, Volume 68, Issue 5, pp 1873–1884 | Cite as

Secretion of wound healing mediators by single and bi-layer skin substitutes

  • Manira Maarof
  • Jia Xian Law
  • Shiplu Roy Chowdhury
  • Khairul Anuar Khairoji
  • Aminuddin Bin Saim
  • Ruszymah Bt. Hj IdrusEmail author
Original Article


Limitations of current treatments for skin loss caused by major injuries leads to the use of skin substitutes. It is assumed that secretion of wound healing mediators by these skin substitutes plays a role in treating skin loss. In our previous study, single layer keratinocytes (SK), single layer fibroblast (SF) and bilayer (BL; containing keratinocytes and fibroblasts layers) skin substitutes were fabricated using fibrin that had shown potential to heal wounds in preclinical studies. This study aimed to quantify the secretion of wound healing mediators, and compare between single and bi-layer skin substitutes. Skin samples were digested to harvest fibroblasts and keratinocytes, and expanded to obtain sufficient cells for the construction of skin substitutes. Acellular fibrin (AF) construct was used as control. Substitutes i.e. AF, SK, SF and BL were cultured for 2 days, and culture supernatant was collected to analyze secretion of wound healing mediators via multiplex ELISA. Among 19 wound healing mediators tested, BL substitute secreted significantly higher amounts of CXCL1 and GCSF compared to SF and AF substitute but this was not significant with respect to SK substitute. The BL substitute also secreted significantly higher amounts of CXCL5 and IL-6 compared to other substitutes. In contrast, the SK substitute secreted significantly higher amounts of VCAM-1 compared to other substitutes. However, all three skin substitutes also secreted CCL2, CCL5, CCL11, GM-CSF, IL8, IL-1α, TNF-α, ICAM-1, FGF-β, TGF-β, HGF, VEGF-α and PDGF-BB factors, but no significant difference was seen. Secretion of these mediators after transplantation may play a significant role in promoting wound healing process for the treatment of skin loss.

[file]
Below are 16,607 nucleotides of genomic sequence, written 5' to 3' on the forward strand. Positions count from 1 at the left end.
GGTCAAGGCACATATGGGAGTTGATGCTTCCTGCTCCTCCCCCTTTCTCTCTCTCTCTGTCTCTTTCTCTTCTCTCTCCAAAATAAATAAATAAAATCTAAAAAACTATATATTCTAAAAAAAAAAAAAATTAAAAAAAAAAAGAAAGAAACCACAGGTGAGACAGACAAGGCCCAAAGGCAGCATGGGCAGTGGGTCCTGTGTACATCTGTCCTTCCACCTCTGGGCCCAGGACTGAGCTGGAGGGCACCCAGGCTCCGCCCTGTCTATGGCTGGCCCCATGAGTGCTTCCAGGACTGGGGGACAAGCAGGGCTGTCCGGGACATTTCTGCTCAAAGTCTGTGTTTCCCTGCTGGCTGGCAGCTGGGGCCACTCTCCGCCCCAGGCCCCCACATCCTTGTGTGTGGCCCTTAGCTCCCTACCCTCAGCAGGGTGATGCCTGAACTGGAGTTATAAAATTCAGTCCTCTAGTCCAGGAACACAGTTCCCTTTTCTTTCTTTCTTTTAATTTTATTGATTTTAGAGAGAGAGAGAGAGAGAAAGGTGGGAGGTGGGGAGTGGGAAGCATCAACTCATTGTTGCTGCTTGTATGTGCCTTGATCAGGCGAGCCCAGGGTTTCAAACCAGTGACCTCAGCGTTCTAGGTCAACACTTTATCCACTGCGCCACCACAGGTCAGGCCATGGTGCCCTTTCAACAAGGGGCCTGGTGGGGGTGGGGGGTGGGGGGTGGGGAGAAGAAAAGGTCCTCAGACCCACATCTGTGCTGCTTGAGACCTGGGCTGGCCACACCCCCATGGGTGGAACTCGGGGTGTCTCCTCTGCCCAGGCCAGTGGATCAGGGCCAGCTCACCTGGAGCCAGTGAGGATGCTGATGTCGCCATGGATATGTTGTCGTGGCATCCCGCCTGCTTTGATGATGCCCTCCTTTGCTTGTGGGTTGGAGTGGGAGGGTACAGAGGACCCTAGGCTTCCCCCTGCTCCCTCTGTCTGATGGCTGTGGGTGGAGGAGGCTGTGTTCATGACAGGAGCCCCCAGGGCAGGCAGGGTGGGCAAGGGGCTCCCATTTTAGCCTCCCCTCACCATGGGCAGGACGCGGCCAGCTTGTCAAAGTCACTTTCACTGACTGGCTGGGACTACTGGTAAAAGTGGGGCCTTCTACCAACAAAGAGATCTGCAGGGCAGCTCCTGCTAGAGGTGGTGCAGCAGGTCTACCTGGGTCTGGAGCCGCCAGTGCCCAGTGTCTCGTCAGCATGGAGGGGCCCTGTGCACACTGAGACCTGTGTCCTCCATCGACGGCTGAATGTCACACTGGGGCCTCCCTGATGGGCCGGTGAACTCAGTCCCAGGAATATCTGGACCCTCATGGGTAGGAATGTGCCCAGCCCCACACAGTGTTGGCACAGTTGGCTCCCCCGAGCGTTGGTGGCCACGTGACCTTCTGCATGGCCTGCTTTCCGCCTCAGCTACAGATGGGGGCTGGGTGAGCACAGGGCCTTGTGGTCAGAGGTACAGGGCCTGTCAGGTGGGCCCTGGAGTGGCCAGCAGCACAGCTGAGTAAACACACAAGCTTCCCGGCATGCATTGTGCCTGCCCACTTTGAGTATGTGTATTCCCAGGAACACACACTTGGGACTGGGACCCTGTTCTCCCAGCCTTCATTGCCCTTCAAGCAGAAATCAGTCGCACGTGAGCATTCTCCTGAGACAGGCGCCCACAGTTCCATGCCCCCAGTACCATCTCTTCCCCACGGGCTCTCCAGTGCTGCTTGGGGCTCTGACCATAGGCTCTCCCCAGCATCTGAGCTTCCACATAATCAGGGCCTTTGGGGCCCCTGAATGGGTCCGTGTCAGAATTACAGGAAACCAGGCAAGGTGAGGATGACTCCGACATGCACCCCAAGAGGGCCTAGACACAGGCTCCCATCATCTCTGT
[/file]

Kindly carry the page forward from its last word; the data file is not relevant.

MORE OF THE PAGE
Keratinocytes Fibroblasts Bi-layer skin substitute Fibrin Tissue engineering 



The research was funded by research grants from Science Fund 02-01-02-SF0964, Arus Perdana AP-2013-015 and Tissue Engineering Centre, UKM Medical Centre.

Supplementary material

Supplementary material 1 (MPG 684 kb)


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Copyright information

© Springer Science+Business Media Dordrecht 2016

Authors and Affiliations

  • Manira Maarof
    • 1
  • Jia Xian Law
    • 1
  • Shiplu Roy Chowdhury
    • 1
  • Khairul Anuar Khairoji
    • 1
  • Aminuddin Bin Saim
    • 3
  • Ruszymah Bt. Hj Idrus
    • 1
    • 2
    Email author
  1. 1.Tissue Engineering CentreUniversiti Kebangsaan Malaysia Medical CentreKuala LumpurMalaysia
  2. 2.Department of Physiology, Faculty of MedicineUniversiti Kebangsaan MalaysiaKuala LumpurMalaysia
  3. 3.Ear Nose and Throat Consultant ClinicAmpang Puteri Specialist HospitalAmpangMalaysia

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